Do you think there is anything she can do to be more physically attractive to you? Is it as simple as losing weight or changing her hair style? Or is it something much deeper that prevents you from feeling attraction? On the other hand, do you think you can change something about your mindset and find a way to enjoy sex with her even if you don't think she's your "dream girl" in the looks department?

If the two of you can't find that passion, it would be hard to sustain a romantic/sexual relationship. Your love would be platonic friendship or like the close relationship of a sister and a brother. You have to ask yourself: If things do not change, would the companionship be enough for you both, or do you need to be in a marriage with passion and romance? What would make you happiest? There are a lot of questions to be answered. Following the truth will lead you in the right direction. Best of luck to you both!

He Said

This is a tough one. Scientists have identified at least three critical components of love. These include: passion, romance and commitment. All three of these are important components to a loving relationship - but you don't equal amounts of all three, Some couples have strong commitment to each other but not a lot of passion or romance - and they're happy like that. Other couples have a lot of passion and commitment but not a lot of romance. And they're happy like that, too. No two relationships are alike And what makes you feel in love is a very personal thing that only you can answer for yourself. 

You obviously have a lot of consideration for your partner and don't want to hurt her feelings but you don't mention a lot of passion or romance. You also don't mention a lot of commitment if you have recently separated. So it doesn't seem like there are many of the three types of love going on. You need to ask yourself what really makes you want to stay. 

In the end, I wholeheartedly believe that a couple can make just about any relationship work if they're willing to do the work and compromise. You need to ask yourself what will make yourself feel attracted to her (if anything) and if you feel you could be happy in a relationship with her again if you're attracted to her. Don't judge your relationship by external standards and use your own internal compass as to what you feel you want your relationship to look like in order for you (and your partner) to be happy.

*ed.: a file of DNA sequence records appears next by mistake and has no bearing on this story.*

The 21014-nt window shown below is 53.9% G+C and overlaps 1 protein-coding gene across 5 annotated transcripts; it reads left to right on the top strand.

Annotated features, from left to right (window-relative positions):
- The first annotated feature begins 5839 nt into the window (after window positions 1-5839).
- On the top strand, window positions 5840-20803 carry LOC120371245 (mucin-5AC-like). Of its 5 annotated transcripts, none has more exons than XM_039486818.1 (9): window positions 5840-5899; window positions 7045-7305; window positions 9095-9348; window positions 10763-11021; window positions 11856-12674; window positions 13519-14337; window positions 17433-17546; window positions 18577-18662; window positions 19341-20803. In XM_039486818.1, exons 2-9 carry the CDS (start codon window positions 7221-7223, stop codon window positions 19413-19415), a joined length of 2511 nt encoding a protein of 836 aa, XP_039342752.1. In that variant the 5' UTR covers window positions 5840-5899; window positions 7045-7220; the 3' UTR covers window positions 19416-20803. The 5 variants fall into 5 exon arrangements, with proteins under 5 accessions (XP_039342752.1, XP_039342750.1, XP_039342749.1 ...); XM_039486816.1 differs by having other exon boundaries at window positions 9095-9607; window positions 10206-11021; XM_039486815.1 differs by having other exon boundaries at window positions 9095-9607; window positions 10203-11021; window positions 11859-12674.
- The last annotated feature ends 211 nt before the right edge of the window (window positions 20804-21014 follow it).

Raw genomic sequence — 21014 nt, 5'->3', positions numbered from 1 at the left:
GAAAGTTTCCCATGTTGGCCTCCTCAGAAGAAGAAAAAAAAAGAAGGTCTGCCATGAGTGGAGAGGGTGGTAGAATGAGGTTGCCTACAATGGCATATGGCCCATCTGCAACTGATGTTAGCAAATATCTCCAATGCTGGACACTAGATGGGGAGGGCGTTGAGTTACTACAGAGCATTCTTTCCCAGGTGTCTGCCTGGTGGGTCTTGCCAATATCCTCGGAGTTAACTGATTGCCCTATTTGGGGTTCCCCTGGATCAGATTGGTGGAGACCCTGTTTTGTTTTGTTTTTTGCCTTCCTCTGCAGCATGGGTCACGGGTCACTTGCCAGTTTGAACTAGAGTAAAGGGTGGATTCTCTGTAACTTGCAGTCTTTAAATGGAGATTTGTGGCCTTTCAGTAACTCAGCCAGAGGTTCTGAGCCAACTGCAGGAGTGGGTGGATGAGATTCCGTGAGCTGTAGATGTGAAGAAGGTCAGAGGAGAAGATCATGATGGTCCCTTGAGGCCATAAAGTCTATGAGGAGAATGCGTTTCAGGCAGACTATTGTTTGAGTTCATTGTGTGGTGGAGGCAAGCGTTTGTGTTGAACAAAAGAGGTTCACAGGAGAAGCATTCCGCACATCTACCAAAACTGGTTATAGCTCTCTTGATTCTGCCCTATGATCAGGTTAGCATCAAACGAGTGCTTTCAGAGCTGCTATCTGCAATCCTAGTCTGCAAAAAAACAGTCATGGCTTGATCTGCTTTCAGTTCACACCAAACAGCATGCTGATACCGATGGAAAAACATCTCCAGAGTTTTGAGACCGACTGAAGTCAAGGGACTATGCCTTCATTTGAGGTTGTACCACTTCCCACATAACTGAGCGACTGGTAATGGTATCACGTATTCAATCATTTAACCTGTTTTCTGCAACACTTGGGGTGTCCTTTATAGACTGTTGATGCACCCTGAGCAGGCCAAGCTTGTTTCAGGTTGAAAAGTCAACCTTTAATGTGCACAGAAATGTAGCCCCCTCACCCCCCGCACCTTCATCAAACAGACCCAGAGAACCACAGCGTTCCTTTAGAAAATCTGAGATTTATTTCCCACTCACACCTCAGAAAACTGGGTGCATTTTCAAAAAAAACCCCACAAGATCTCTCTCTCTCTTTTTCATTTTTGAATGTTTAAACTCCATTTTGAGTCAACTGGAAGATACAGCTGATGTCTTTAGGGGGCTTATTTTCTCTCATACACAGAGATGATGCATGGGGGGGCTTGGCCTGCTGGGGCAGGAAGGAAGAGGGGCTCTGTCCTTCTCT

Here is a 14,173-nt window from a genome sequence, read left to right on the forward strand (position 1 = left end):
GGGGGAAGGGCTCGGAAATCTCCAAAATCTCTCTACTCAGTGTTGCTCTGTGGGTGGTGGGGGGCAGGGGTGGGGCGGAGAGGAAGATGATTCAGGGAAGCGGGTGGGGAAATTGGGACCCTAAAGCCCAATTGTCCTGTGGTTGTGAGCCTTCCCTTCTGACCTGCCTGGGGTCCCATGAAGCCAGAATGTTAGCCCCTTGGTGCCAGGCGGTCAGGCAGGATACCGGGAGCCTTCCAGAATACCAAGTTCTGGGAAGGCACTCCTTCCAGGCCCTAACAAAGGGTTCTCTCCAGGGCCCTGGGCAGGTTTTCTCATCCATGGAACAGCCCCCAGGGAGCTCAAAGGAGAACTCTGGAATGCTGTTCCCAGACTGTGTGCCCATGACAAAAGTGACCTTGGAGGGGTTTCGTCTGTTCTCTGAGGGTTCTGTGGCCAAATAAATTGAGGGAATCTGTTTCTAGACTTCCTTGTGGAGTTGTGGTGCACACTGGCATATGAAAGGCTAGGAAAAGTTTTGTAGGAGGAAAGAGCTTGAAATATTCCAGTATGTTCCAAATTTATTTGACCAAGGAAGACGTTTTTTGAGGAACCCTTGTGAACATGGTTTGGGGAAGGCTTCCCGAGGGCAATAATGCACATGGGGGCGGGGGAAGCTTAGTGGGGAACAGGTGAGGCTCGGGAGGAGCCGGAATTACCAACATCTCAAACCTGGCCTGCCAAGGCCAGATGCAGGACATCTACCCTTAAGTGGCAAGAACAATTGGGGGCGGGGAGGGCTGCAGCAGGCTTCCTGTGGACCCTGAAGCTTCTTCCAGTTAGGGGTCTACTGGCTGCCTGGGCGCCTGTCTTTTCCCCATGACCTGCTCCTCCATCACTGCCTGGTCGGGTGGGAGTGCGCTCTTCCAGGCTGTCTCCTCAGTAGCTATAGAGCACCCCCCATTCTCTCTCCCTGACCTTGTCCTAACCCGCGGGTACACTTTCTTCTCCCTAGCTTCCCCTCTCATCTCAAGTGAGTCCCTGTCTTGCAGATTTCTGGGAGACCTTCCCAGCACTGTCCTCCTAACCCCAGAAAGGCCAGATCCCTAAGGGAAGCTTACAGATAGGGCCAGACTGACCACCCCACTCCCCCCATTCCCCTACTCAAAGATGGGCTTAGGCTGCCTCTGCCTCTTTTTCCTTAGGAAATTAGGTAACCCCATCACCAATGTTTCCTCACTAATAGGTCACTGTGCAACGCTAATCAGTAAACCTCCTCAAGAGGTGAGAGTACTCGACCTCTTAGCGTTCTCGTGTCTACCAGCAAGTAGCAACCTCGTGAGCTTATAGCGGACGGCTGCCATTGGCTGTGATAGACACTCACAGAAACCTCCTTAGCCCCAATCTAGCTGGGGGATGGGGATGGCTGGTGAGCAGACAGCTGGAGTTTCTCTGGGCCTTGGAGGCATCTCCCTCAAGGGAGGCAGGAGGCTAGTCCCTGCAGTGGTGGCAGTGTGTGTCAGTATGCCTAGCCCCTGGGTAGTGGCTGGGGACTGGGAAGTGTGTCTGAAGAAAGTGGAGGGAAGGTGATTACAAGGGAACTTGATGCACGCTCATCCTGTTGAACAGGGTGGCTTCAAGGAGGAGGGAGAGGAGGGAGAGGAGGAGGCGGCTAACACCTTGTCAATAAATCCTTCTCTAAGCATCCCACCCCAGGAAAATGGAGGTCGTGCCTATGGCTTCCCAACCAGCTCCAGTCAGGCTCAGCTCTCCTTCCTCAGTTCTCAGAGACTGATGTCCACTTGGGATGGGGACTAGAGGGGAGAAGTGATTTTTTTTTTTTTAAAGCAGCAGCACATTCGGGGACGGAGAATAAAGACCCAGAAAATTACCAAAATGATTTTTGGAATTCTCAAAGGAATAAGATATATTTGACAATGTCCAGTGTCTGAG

How to Talk to Your Young Child About Divorce


Divorce is hard. Even under the best of circumstances, when parents decide that a divorce will ultimately benefit their own and their family’s health and happiness long term, the short term is hard. There are many resources to help families during this challenging time but it can be grey when it comes down to the details. What do I say to my child? How much do I share? What would benefit them to know? These are hard questions and the specific answers are different for every family and child. But here are some general guidelines to help with a tough conversation.

Present a United Front

It’s important for children to not only hear you say that Mom and Dad will still be around but also see it in action. Sitting down with them together shows them that even though Mom and Dad might be separating, they are still on the same team for the child. Talking with them together can be tough, especially when emotions are high and might not be mutual. But this is an important time to present a united front and talk with your child together.

Keep it Age Appropriate

Some children might ask a lot of questions including “Why?” Keeping this age appropriate will ultimately benefit your child. Your child does not need to know the dirty details of your adult arguments and events that led up to the divorce. Sometimes, a short answer about Mom and Dad not being happy and choosing to live apart can be sufficient. Use discretion when providing additional details and reasons and try your best to stay away from information that portrays Mom or Dad in a negative way. The single biggest complaint I hear from children as a therapist of separating and divorcing families is that they wish they knew less about what happened between their parents.

Keep it Concrete – how will it affect your child?

Make it clear that a divorce is between the parents. Parents can’t divorce their kids and let them know that you don’t want to! Let them know how things might change, such as living in different houses, but emphasize that that doesn’t change the way Mom and Dad care for them. This list of children’s rights in divorce provides an excellent list of topics you might consider. If there are still unknown answers, it’s ok to let your child know that you are still figuring it out. It’s important to stick to the truth. Say “I love you” and more than once.

Ultimately, every parent’s goal is to have this tough conversation and leave your child feeling loved and supported. Your child might react in a number of ways - let them know that whatever they feel in that moment is ok. Help them to find words for their feelings and ways to appropriately express those feelings. This list is a short guide to the first of many conversations that you will have. Listen when they want to talk about it – even if it’s hard for you to hear. By being available to listen and providing support and love to your child you are handling a hard situation in the best way possible and setting the stage for an amazing future relationship with your child.